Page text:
It’s no secret that Gen Alpha will be filled with hyper-informed, engaged, and empowered leaders. And while we’re already seeing this in millennials and Gen Z, there are some key shifts that today’s brands need to follow.
TikTok’s users must be at least 13 years old, and 2023 is the year when the first Gen Alpha kids hit that age. They’ll surge into the battlefield of social media with their unmatched wisdom, hopeful skepticism, and a desire to build and own their future. Will you be a part of it, or will you be left behind?
Generation Alpha FAQ
Is 2010 Gen Z or Alpha?
2010 is typically associated with Generation Z. People born after 2010 are categorized as Generation Alpha. The latter is considered the first generation to be born entirely in the 21st century.
What is Gen Z vs. Gen Alpha?
Gen Z, also referred to as the iGeneration or Zoomers, comprises people born between 1995 and 2010. It is the first native digital generation, with most of its members growing up with social media and smartphones as integral parts of their daily lives.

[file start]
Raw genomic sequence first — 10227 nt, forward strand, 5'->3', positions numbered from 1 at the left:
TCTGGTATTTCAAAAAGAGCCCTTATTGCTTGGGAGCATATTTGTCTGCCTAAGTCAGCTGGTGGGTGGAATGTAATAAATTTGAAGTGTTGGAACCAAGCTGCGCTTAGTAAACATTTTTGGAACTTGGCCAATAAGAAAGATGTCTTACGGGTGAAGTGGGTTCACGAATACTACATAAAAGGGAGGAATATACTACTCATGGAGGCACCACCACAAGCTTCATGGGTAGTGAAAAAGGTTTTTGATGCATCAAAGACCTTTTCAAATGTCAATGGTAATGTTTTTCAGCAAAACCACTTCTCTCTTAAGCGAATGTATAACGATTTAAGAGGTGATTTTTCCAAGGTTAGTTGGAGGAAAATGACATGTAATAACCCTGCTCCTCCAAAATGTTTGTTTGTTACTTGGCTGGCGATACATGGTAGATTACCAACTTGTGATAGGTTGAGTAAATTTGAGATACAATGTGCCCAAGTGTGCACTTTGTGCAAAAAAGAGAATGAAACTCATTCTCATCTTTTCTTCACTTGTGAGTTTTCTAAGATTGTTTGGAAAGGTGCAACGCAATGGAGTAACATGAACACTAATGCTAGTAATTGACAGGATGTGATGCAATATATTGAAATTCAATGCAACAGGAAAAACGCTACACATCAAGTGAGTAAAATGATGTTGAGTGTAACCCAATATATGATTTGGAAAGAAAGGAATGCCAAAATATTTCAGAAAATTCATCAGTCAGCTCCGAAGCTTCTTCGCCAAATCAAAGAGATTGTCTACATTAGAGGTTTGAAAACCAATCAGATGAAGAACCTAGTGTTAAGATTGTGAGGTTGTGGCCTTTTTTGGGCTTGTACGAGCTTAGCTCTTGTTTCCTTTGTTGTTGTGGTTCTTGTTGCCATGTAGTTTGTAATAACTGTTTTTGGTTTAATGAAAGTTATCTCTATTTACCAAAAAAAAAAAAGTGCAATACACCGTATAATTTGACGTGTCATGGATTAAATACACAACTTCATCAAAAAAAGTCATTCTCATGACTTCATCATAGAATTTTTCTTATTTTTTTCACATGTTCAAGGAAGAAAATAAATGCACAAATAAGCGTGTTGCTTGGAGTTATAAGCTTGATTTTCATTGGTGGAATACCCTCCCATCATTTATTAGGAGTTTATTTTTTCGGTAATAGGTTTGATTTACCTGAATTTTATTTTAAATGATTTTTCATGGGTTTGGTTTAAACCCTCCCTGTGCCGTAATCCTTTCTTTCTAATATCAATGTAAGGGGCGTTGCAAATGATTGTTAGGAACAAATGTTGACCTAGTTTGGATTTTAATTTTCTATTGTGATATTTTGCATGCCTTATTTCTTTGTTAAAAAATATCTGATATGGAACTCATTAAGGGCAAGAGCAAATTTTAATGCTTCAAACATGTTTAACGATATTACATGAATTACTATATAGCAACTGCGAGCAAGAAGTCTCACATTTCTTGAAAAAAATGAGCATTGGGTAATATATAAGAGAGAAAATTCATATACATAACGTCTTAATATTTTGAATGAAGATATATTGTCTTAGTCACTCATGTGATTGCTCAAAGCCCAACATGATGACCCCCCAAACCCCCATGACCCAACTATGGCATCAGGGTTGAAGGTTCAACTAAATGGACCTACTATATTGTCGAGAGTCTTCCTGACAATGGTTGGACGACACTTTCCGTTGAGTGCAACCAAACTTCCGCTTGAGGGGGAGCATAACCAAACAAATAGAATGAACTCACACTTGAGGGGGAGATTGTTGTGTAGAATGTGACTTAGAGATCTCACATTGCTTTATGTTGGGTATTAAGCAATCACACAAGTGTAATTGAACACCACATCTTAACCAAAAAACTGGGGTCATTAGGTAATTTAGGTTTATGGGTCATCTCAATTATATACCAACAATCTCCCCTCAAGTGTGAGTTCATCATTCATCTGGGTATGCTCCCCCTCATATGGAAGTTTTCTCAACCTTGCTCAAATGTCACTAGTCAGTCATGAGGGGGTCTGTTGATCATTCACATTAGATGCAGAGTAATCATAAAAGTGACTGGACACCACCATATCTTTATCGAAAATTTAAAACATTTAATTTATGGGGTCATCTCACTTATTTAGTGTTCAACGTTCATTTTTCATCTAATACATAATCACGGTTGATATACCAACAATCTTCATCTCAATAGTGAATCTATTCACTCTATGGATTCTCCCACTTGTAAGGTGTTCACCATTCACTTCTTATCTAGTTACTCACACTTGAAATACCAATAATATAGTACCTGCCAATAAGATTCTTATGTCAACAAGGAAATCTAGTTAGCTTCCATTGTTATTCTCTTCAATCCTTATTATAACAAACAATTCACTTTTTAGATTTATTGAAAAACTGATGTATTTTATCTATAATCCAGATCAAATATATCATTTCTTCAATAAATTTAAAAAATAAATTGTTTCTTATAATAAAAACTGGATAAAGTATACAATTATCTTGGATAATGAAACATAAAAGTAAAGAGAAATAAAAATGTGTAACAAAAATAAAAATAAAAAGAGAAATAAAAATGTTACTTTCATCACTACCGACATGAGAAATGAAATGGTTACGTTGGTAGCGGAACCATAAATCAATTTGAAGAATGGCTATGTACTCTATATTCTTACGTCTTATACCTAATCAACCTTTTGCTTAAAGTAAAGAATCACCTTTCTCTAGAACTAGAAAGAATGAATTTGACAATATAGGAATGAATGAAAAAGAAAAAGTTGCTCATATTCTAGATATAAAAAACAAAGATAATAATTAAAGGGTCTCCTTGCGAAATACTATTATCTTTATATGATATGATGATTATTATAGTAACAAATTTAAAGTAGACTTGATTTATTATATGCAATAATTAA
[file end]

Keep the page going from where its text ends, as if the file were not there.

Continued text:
Gen Alpha, on the other hand, refers to the generation born after Gen Z, typically between the mid-2010s and mid-2020s. It is sometimes called the digital native 2.0 generation, because its members are growing up in a world even more immersed in technology than what Gen Z experienced.
What is the Gen Alpha generation known for?
The Gen Alpha generation is known for growing up with advanced technologies, such as augmented reality and voice assistants, as well as for being more open-minded and creative than Gen Z. Members of Generation Alpha are also known for having access to a more globalized world, with increased exposure to cultural diversity.